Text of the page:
In contrast to the official declaration of the finances of the school, Pyne’s own income was blossoming.  His contract, like headmasters before and immediately after him, allowed him to keep any profits that he made from the boarders.  The day-boy fees were £18 per year in the 1920s, but for boarders he charged £72, plus the tuition fee, and he was allowed to keep £54 of the £72.  In addition, he increased the number of boarders to well above the limit – figures show that there were 146 boarders in 1921.  Time after time he protested to the governors that he couldn’t extract the expenses of the boarding house from his own domestic expenditure, saying even as late as 1927 that he “made practically no profit on the boarders.” Not only did this significant income allow him to finance the building of the chapel gallery, but in 1924 he also commissioned an architect-designed mansion, Sheen Lodge, just inside Sheen Gate, in Richmond Park, Surrey, for his retirement, “complete with Ingle-nooks, a vast hall and a musicians’ gallery”.  Retirement, though, didn’t go quite as planned – his son, Orry, lived in the house for a while, but Pyne sold it, never having lived there, and it was later occupied by Rudolf Nureyev, among others.  The house is still there, but has been made to look a little less like an old Surrey manor house.  Pyne then used the same architect to design a retirement cottage on the sea-front at Hythe, Kent.  The architect’s son, Dennis Castle OW, alleges that Pyne got a local builder to double the size of the house – “a deeply unethical act”, he said – and, certainly, modern public domain photographs show that there are two semi-detached cottages now, one the mirror image of the other.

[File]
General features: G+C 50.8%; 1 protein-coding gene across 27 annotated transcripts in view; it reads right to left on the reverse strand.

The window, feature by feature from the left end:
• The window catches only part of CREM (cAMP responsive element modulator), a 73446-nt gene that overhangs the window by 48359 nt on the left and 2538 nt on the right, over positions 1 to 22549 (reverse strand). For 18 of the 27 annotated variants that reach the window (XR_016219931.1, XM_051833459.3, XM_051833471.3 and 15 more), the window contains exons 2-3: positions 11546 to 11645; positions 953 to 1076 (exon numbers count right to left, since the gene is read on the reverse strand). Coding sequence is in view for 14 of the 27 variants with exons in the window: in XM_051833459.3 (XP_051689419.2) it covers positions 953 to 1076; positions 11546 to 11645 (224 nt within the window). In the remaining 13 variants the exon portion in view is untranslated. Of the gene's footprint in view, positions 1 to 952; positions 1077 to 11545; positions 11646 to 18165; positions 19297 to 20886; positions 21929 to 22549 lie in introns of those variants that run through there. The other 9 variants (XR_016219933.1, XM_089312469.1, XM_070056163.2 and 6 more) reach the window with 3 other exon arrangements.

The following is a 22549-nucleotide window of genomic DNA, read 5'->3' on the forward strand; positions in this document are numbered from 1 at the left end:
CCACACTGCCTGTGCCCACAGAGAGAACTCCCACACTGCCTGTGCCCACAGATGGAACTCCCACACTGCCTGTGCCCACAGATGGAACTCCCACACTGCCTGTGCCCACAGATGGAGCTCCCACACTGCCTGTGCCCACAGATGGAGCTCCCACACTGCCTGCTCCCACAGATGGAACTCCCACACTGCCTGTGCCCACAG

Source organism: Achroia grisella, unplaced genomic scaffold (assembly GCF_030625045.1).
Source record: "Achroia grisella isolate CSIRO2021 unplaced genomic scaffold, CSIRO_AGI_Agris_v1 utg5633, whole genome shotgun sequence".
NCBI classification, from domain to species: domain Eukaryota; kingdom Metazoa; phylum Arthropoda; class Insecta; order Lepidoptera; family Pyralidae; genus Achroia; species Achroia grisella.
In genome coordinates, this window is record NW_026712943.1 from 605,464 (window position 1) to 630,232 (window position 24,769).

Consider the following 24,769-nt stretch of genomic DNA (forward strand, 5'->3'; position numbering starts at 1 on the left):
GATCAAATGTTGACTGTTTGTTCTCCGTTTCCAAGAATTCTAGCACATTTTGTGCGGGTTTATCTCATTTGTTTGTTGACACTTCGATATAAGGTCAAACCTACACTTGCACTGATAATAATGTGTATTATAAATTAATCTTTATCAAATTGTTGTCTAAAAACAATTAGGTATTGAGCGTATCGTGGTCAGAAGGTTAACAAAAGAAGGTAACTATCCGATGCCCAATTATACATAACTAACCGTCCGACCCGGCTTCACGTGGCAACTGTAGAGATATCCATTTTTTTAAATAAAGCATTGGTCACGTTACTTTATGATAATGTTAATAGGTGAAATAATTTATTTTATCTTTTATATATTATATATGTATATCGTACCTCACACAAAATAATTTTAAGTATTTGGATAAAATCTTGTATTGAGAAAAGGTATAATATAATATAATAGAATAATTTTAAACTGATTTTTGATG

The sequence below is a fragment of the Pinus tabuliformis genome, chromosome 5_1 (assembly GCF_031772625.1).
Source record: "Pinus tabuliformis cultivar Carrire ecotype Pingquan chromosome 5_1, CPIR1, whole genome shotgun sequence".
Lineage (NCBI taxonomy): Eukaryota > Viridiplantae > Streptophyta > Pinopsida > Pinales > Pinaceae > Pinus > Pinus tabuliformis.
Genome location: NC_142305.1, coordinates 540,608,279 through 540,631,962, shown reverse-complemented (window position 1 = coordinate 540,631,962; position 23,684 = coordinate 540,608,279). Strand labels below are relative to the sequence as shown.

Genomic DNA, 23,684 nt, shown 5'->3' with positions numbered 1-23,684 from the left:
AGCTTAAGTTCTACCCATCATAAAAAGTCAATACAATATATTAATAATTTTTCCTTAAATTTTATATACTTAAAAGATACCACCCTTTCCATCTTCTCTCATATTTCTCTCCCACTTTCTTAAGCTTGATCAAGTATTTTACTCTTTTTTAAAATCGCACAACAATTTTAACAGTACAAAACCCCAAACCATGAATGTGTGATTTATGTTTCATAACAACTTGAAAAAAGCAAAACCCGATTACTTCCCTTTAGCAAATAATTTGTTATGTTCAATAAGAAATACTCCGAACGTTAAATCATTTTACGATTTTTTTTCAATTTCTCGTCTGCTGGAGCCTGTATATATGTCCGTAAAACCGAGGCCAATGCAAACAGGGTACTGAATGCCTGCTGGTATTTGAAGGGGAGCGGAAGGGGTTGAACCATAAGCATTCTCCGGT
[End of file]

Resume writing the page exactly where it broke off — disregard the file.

In the summer of 1927, Mr and Mrs Pyne were apparently stopped by HM Customs officers at Dover, returning from a weekend in Paris, and carrying dutiable goods which they had not declared.  Mrs Pyne took the blame during court proceedings, and Pyne gave notice to the governors that he would leave at Christmas.  A replacement headmaster could not be found that quickly (G. A. Riding was offered the post on 2nd December 1927, but had to have time to give notice himself at Rugby School) and so Pyne served one more term before leaving at Easter 1928.

Pyne returned to the school twice – in 1940, to present the prizes, and in 1949, to see his portrait being presented to the school.  He died on 4th July 1950, aged 87, leaving his estate, worth just over £7,000, to his two surviving children.

G. N. Frykman (Warwick School Archivist)
October 2019.